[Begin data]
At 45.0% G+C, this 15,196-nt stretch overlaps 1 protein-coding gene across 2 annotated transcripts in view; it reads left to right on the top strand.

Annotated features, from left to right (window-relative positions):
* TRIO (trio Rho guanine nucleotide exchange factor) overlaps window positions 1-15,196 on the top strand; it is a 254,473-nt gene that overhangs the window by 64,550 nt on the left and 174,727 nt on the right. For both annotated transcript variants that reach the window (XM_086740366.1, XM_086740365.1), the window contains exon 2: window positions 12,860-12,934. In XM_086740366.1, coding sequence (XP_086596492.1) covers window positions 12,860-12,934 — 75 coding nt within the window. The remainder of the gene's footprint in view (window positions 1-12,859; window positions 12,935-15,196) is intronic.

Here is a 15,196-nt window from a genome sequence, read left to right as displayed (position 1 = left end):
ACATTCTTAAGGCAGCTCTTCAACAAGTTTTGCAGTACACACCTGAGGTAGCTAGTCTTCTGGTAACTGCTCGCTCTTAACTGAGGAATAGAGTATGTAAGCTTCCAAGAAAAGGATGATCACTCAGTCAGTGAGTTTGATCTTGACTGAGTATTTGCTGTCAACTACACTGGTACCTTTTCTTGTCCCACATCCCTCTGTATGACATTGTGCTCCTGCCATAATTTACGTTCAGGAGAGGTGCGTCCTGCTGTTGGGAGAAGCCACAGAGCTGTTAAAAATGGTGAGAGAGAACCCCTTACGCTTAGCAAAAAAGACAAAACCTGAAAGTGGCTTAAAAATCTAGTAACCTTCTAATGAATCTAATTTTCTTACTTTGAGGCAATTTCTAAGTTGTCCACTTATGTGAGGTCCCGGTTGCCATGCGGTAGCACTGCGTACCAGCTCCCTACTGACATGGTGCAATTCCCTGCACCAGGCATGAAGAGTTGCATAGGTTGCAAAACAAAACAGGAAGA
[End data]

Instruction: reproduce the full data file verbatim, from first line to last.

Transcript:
At 45.0% G+C, this 15,196-nt stretch overlaps 1 protein-coding gene across 2 annotated transcripts in view; it reads left to right on the top strand.

Annotated features, from left to right (window-relative positions):
* TRIO (trio Rho guanine nucleotide exchange factor) overlaps window positions 1-15,196 on the top strand; it is a 254,473-nt gene that overhangs the window by 64,550 nt on the left and 174,727 nt on the right. For both annotated transcript variants that reach the window (XM_086740366.1, XM_086740365.1), the window contains exon 2: window positions 12,860-12,934. In XM_086740366.1, coding sequence (XP_086596492.1) covers window positions 12,860-12,934 — 75 coding nt within the window. The remainder of the gene's footprint in view (window positions 1-12,859; window positions 12,935-15,196) is intronic.

Here is a 15,196-nt window from a genome sequence, read left to right as displayed (position 1 = left end):
ACATTCTTAAGGCAGCTCTTCAACAAGTTTTGCAGTACACACCTGAGGTAGCTAGTCTTCTGGTAACTGCTCGCTCTTAACTGAGGAATAGAGTATGTAAGCTTCCAAGAAAAGGATGATCACTCAGTCAGTGAGTTTGATCTTGACTGAGTATTTGCTGTCAACTACACTGGTACCTTTTCTTGTCCCACATCCCTCTGTATGACATTGTGCTCCTGCCATAATTTACGTTCAGGAGAGGTGCGTCCTGCTGTTGGGAGAAGCCACAGAGCTGTTAAAAATGGTGAGAGAGAACCCCTTACGCTTAGCAAAAAAGACAAAACCTGAAAGTGGCTTAAAAATCTAGTAACCTTCTAATGAATCTAATTTTCTTACTTTGAGGCAATTTCTAAGTTGTCCACTTATGTGAGGTCCCGGTTGCCATGCGGTAGCACTGCGTACCAGCTCCCTACTGACATGGTGCAATTCCCTGCACCAGGCATGAAGAGTTGCATAGGTTGCAAAACAAAACAGGAAGA